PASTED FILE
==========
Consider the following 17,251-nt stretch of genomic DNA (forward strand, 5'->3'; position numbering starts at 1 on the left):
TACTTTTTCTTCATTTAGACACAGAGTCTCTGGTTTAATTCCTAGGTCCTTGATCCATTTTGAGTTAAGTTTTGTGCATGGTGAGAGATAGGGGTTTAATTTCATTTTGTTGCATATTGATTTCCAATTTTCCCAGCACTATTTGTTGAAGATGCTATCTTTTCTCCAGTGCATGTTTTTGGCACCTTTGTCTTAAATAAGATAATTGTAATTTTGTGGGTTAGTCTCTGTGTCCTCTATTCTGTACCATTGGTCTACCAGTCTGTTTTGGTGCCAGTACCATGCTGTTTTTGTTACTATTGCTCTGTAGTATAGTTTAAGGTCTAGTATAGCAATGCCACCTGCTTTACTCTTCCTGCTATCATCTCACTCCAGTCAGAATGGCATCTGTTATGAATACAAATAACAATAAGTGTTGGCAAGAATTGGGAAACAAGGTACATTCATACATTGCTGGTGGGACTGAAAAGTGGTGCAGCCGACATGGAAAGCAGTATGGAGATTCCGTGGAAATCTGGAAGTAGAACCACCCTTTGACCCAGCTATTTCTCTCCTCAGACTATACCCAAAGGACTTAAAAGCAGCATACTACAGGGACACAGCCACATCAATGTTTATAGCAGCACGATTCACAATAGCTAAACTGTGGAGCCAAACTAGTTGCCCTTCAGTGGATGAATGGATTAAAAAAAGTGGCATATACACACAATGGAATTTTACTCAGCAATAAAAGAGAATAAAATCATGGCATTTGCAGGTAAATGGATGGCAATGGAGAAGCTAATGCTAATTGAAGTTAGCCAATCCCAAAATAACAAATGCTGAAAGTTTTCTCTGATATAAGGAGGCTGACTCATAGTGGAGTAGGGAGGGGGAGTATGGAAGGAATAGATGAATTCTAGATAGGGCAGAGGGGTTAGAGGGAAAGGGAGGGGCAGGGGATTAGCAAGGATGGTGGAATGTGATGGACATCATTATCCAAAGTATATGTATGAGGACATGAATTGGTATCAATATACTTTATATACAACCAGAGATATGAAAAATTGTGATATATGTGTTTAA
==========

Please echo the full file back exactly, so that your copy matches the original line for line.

Consider the following 17,251-nt stretch of genomic DNA (forward strand, 5'->3'; position numbering starts at 1 on the left):
TACTTTTTCTTCATTTAGACACAGAGTCTCTGGTTTAATTCCTAGGTCCTTGATCCATTTTGAGTTAAGTTTTGTGCATGGTGAGAGATAGGGGTTTAATTTCATTTTGTTGCATATTGATTTCCAATTTTCCCAGCACTATTTGTTGAAGATGCTATCTTTTCTCCAGTGCATGTTTTTGGCACCTTTGTCTTAAATAAGATAATTGTAATTTTGTGGGTTAGTCTCTGTGTCCTCTATTCTGTACCATTGGTCTACCAGTCTGTTTTGGTGCCAGTACCATGCTGTTTTTGTTACTATTGCTCTGTAGTATAGTTTAAGGTCTAGTATAGCAATGCCACCTGCTTTACTCTTCCTGCTATCATCTCACTCCAGTCAGAATGGCATCTGTTATGAATACAAATAACAATAAGTGTTGGCAAGAATTGGGAAACAAGGTACATTCATACATTGCTGGTGGGACTGAAAAGTGGTGCAGCCGACATGGAAAGCAGTATGGAGATTCCGTGGAAATCTGGAAGTAGAACCACCCTTTGACCCAGCTATTTCTCTCCTCAGACTATACCCAAAGGACTTAAAAGCAGCATACTACAGGGACACAGCCACATCAATGTTTATAGCAGCACGATTCACAATAGCTAAACTGTGGAGCCAAACTAGTTGCCCTTCAGTGGATGAATGGATTAAAAAAAGTGGCATATACACACAATGGAATTTTACTCAGCAATAAAAGAGAATAAAATCATGGCATTTGCAGGTAAATGGATGGCAATGGAGAAGCTAATGCTAATTGAAGTTAGCCAATCCCAAAATAACAAATGCTGAAAGTTTTCTCTGATATAAGGAGGCTGACTCATAGTGGAGTAGGGAGGGGGAGTATGGAAGGAATAGATGAATTCTAGATAGGGCAGAGGGGTTAGAGGGAAAGGGAGGGGCAGGGGATTAGCAAGGATGGTGGAATGTGATGGACATCATTATCCAAAGTATATGTATGAGGACATGAATTGGTATCAATATACTTTATATACAACCAGAGATATGAAAAATTGTGATATATGTGTTTAA